The State of IP (Web-Based) Enabled Thermostats.

13 Responses

  1. Dave says:

    Do you have a preference for any of the mentioned t-stats? Where are the reviews?

    • davemackey says:

      I actually wrote this article mainly as part of my own research into ip enabled thermostats. I haven’t purchased any yet, so I can’t make any real recommendations. Everything I’ve seen about the Radio Thermostat Home Depot version seems pretty good…I was thinking about trying one out at my house.

  2. freezer says:

    Been doing my own searching into available products and came across your article. There is one more to add to your list: x300 by ControlByWeb found here: http://www.controlbyweb.com/x300/

    A couple of features I like about it are:
    1. Does not force you to use the manufacturer’s web portal to access the device (e.g. BayControls, ecobee, proliphix, schlage)
    2. Can be wired in parallel with existing thermostats, so you can have both local and remote control

    • davemackey says:

      Thanks for sharing freezer! These are pretty impressive units and the pricing is mid-range – not too bad! Features are fairly robust. So does each X-300 include a small web server within it? I’m guessing that is how one is able to host the web portal rather than using a manufacturer portal? I agree this is a nice feature, though I wonder about aggregating multiple units into one interface…Thanks!

  3. Brett says:

    I cannot believe that none of these have a simple home LAN interface. Am I just missing something?

    I really don’t believe in 3rd party websites, nor their monitoring and intrusion into my private home network.

    If anyone knows of a LAN based solution, please post! I’ve now returned 2 because they said you could control them with your “home network” which is very misleading.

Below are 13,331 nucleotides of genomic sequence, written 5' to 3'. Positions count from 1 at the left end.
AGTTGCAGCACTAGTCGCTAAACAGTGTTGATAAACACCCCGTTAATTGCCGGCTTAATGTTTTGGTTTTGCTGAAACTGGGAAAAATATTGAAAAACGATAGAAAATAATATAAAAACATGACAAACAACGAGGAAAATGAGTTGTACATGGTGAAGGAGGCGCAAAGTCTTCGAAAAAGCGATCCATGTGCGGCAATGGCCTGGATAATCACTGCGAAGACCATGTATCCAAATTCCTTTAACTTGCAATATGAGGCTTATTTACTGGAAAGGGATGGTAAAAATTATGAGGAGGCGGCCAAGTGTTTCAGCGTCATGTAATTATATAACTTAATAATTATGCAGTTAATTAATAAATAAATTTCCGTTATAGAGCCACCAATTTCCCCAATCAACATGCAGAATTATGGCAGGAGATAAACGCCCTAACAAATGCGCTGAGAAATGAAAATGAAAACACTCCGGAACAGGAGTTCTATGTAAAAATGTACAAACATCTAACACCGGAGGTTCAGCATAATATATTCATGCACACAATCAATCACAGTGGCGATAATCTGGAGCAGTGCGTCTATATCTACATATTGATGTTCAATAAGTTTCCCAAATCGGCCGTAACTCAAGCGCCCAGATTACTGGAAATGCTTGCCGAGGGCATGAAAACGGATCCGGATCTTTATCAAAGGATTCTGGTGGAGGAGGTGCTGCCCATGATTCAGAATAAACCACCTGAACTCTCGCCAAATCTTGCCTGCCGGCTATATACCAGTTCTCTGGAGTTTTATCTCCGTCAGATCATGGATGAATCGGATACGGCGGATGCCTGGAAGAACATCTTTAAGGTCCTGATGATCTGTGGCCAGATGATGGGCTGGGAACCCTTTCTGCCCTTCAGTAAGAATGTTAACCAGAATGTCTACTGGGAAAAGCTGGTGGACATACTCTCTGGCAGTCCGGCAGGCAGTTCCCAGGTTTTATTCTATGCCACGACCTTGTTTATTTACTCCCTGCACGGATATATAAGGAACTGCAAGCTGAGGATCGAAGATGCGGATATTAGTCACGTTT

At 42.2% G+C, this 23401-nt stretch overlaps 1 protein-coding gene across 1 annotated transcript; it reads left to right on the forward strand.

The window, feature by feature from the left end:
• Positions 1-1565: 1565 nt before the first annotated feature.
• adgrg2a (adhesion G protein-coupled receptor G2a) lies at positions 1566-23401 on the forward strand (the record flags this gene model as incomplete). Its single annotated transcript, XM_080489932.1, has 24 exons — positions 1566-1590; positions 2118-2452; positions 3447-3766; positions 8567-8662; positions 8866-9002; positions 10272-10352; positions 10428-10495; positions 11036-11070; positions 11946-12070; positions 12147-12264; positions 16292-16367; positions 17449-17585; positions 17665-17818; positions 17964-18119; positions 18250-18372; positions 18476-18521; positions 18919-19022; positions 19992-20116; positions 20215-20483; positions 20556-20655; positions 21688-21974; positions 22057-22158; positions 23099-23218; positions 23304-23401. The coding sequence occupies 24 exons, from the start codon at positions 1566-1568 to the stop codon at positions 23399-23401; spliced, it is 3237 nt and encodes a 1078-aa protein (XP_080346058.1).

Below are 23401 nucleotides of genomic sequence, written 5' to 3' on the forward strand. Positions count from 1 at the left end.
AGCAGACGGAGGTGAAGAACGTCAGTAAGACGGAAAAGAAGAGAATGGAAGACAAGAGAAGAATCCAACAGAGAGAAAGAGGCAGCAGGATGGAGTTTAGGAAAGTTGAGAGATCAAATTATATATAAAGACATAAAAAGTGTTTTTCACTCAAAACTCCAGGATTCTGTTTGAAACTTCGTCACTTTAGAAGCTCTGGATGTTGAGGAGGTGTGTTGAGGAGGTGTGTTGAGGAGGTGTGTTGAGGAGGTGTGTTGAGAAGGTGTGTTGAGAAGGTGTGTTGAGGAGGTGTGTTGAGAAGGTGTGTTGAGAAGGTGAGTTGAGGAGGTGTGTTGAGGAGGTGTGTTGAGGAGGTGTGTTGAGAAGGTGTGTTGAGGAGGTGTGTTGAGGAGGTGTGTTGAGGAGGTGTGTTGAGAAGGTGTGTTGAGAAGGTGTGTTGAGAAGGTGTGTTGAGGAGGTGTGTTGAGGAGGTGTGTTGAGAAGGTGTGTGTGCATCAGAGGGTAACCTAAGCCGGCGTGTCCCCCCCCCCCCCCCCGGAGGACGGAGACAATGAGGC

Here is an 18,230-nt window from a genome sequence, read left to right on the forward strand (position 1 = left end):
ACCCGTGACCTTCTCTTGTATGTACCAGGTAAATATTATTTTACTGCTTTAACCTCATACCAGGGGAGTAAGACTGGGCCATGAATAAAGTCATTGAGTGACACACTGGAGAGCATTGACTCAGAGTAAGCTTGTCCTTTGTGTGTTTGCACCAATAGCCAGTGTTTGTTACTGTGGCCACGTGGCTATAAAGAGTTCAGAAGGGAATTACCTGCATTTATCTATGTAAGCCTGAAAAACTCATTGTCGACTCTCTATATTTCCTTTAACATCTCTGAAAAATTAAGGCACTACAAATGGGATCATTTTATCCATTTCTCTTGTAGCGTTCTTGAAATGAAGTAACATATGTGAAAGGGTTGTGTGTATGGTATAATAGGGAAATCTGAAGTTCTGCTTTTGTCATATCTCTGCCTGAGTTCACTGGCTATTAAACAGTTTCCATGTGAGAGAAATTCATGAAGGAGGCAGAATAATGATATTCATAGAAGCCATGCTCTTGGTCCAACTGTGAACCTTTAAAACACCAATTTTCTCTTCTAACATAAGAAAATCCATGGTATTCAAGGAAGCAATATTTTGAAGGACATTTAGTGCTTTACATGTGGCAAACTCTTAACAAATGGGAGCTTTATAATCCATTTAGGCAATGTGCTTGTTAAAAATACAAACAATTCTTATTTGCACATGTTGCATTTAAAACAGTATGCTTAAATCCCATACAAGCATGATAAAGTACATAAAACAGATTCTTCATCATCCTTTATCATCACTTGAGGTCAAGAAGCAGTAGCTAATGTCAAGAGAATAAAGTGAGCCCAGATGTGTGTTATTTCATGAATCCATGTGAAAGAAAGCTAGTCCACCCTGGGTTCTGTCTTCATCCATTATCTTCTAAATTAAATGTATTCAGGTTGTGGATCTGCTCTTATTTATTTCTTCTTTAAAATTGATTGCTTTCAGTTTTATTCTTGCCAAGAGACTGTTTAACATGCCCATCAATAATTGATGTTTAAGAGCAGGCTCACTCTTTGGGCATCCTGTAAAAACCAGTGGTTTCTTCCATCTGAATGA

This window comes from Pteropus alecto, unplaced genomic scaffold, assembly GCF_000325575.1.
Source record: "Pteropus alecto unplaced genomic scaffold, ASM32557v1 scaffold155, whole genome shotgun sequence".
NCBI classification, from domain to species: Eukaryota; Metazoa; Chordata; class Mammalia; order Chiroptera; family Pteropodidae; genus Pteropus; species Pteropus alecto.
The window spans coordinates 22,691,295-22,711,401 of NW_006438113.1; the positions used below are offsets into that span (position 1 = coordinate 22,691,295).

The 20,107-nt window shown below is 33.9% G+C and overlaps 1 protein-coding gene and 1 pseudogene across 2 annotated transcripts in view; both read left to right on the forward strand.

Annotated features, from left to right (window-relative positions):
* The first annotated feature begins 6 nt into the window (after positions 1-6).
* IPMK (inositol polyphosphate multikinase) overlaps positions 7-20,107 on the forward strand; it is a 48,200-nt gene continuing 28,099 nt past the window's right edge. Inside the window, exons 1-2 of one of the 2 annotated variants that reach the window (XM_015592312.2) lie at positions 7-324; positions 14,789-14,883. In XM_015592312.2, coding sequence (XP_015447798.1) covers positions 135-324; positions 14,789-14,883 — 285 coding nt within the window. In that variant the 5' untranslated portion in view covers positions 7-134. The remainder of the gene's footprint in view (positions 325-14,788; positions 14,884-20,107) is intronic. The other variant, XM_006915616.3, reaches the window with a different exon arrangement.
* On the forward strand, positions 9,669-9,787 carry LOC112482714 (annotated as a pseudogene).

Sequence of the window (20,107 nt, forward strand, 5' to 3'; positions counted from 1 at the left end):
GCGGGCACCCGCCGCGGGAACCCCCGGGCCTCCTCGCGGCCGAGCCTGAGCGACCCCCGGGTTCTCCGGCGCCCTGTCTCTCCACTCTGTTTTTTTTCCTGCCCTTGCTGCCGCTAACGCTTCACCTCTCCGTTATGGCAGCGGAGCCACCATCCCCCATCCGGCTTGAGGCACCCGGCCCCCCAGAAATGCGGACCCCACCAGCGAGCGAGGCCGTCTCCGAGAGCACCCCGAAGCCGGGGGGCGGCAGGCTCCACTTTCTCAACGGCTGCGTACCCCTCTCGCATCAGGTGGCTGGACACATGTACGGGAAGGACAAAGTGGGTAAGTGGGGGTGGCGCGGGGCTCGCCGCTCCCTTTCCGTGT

• davemackey says:

      It is kind of surprising and I expect we will eventually see more with simple LAN interfaces – but if manufacturers can get customers to buy ones that use an “out-sourced” web interface, this provides ongoing revenue streams. Additionally, it probably isn’t the best to have a “web server” device sitting on one’s home network, and this may also be part of the reasoning. Still, some OSS software that could be hosted on a shared host (e.g. bluehost) could solve this dilemma.
      If memory serves me right, I think Bayweb devices may allow for home lan interfaces.

      • StarTrekRedneck says:

        I respectfully disagree. I think it probably *is* best for the thermostat itself to offer a web interface similar to a wireless router, print server, NAS, managed switch, etc. This gives it a stand-alone capability, and that’s where I’d prefer to start.

        The external website method of controlling the thermostat as the *only* web interface seems utterly backwards to me. I won’t have it! :-p

  4. Shifu says:

    Dave,

    You may be interested in knowing that Home Depot is now carrying a line of network enabled (wireless) thermostats. I saw them last week when walking through the store. Home Depot’s website has them listed as well. Depending on the features needed (in relations to the HVAC unit itself)ranges in price from $100 to $200 or so. It is not clear if the wireless module is included or required option (addl $80). The brand is called Lockstate.

  5. TSquared says:

    The slickest thermostat seems to now be the NEST.

    http://www.nest.com/

  6. John Parker says:

    Very helpful. I did this research about 2 years ago and there weren’t nearly as many choices. Out of all these, I like the Nest the best, although I don’t know yet if I can make it work with my system. When I designed the wiring I *assumed* IP thermostats would be easy, and just ran CAT6 cable to each thermostat location. But they are all designed for standard HVAC wiring, even the most modern ones like the Nest. I think their market is retrofitting. Also, if you have multi-zones HVAC like I do, you need to spend some time looking at the zone controllers which are even more archaic than the thermostats. Still, thanks — I’m ready to do something now and you saved me a ton of time.

  7. Mark says:

    Great list. I didn’t like the idea of the Nest or other “connected” thermostats, but I’m warming up to them. One of the better selling points was the ability to control the unit from an app. I could see that coming in handy, if I wanted to have the house cool or hot when I arrived.

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